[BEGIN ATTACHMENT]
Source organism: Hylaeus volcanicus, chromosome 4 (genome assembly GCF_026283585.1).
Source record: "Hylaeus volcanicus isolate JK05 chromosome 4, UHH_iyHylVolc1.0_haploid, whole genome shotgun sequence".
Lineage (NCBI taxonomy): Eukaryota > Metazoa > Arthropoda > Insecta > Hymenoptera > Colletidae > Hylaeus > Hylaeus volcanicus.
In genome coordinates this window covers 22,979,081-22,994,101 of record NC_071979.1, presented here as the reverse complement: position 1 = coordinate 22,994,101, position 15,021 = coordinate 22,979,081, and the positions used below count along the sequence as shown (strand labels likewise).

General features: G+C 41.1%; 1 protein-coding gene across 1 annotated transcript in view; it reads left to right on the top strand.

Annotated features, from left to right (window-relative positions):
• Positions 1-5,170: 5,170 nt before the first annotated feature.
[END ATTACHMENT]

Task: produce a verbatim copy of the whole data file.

Source organism: Hylaeus volcanicus, chromosome 4 (genome assembly GCF_026283585.1).
Source record: "Hylaeus volcanicus isolate JK05 chromosome 4, UHH_iyHylVolc1.0_haploid, whole genome shotgun sequence".
Lineage (NCBI taxonomy): Eukaryota > Metazoa > Arthropoda > Insecta > Hymenoptera > Colletidae > Hylaeus > Hylaeus volcanicus.
In genome coordinates this window covers 22,979,081-22,994,101 of record NC_071979.1, presented here as the reverse complement: position 1 = coordinate 22,994,101, position 15,021 = coordinate 22,979,081, and the positions used below count along the sequence as shown (strand labels likewise).

General features: G+C 41.1%; 1 protein-coding gene across 1 annotated transcript in view; it reads left to right on the top strand.

Annotated features, from left to right (window-relative positions):
• Positions 1-5,170: 5,170 nt before the first annotated feature.